Walk on Water Initiative/ Guatemala: Walking on water upstream to prevent children from becoming orphans. Providing holistic care and community development through relationships, preventing the relinquishment of children to institutions due to poverty. Enabling families to stay intact, with a special focus on single mothers and children with special needs.
Child Sponsorship / Ethiopia, Uganda, and Guatemala: Sponsored children are children at risk for being overlooked for one of several different reasons – they may be close to aging out, they may have medical conditions that make adoption a lower likelihood, they may have a traumatic background, or they may have multiple siblings and a complex family situation. In any case, through your giving, you are providing your sponsor child access to necessities like food, clothing, clean water, medical care, and an education.
Hope + Sisterhood / Ethiopia and Uganda: Project Hopeful is passionate about sponsoring mothers because many of the women who are HIV positive are widows, either by death or abandonment. Without a hand-up, these women are unable to develop and sustain an independent life. Many will be confronted with the terrible, painful decision to give up their children for adoption if they can’t make ends meet. Through the sponsorship of mothers, a modest monthly amount allows these women to dig out of poverty, receive job-training, and maybe even start a business. For some, it will be the difference between giving up their children and being able to raise them successfully.
HIV Mentoring/ Ukraine: According to a recent report by UNICEF. Ukraine is the worst affected by the spread of HIV in all of Europe. 80% of all infected people are young. With the cooperation of Okmadet Hospital in Kyiv and the active supervision of Jim and Marianna Piepon of Ukraine Medical Outreach, the FIG Ukraine program was created. A $30 monthly sponsorships and donations to this program enable mentor Tanya to personally meet with newly diagnosed women, men, teens, and children. Her intervention brings health, hope, and healing. Her dedication to each individual coming through the hospital doors is actively changing the face of stigma in Ukraine.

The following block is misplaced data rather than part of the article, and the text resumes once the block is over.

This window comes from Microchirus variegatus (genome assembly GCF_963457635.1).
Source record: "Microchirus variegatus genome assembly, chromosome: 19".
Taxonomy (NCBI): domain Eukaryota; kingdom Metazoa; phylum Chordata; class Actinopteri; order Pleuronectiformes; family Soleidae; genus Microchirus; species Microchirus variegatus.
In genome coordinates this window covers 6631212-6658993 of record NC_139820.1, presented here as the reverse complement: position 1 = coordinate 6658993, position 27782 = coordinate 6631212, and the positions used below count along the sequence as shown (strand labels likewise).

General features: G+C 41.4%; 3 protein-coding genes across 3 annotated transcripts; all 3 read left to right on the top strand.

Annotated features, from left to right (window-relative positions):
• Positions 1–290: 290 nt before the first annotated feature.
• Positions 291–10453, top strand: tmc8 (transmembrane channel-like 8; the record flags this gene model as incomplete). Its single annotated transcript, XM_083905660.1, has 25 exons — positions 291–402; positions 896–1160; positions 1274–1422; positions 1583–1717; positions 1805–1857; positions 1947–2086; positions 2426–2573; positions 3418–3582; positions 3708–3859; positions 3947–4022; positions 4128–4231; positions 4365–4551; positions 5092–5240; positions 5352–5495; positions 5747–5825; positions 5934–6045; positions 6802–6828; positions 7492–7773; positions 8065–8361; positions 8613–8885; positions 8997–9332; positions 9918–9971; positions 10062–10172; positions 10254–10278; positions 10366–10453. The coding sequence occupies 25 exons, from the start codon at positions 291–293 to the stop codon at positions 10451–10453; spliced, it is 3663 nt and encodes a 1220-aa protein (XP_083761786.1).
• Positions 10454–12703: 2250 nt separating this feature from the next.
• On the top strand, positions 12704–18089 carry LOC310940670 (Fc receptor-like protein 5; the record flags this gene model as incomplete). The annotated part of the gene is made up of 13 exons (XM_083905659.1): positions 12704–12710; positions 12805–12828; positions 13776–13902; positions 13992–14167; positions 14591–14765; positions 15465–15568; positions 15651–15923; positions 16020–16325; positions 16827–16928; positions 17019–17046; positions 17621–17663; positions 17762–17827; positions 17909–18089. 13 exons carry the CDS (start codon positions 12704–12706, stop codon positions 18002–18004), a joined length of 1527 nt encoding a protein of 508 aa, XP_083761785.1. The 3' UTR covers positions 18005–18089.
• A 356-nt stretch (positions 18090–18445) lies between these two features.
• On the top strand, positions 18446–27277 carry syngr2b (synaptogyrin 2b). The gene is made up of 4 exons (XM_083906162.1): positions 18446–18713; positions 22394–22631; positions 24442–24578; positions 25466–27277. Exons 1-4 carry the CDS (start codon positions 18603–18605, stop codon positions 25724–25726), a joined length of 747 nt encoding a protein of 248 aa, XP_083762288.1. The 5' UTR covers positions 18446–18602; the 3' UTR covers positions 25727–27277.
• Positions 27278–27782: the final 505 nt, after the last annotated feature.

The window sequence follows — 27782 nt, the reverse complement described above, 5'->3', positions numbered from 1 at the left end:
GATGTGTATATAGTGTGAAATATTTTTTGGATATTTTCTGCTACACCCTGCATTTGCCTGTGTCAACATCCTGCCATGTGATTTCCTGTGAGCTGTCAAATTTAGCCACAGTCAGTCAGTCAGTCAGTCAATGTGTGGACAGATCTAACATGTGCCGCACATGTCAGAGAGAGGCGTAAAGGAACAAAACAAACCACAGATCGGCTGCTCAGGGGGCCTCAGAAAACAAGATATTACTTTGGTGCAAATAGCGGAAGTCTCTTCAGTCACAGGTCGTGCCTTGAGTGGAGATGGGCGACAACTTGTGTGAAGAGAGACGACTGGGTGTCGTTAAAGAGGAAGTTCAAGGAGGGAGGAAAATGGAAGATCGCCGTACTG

Project TLC/ Ukraine: Project TLC is the Spirit-led effort of three mothers who adopted children with Down Syndrome from the same orphanage in Ukraine. After witnessing the magnitude of neglect and abuse happening in the orphanages, they were compelled to provide aid for the children they were forced to leave behind.
Mission Trips/ Uganda and Ethiopia: Project HOPEFUL is passionate about BRINGING HOPE to overlooked children and mothers around the world. They believe that hands on direct care benefits recipients and those providing care in ways that are hard to quantify or describe.
A donation to Project HOPEFUL will be used to educate, enourage, and enable families and individuals to advocate for and adopt children with HIV/AIDS and other of the most overlooked children for adoption. Donations can be directed to a particular program. For general information or questions please contact Project HOPEFUL.
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Worth the Wait!
Part One of Two
A realistic look at International Adoption
Practical tips for new adoptive parents
"I think there was nothing random about the events of that day.."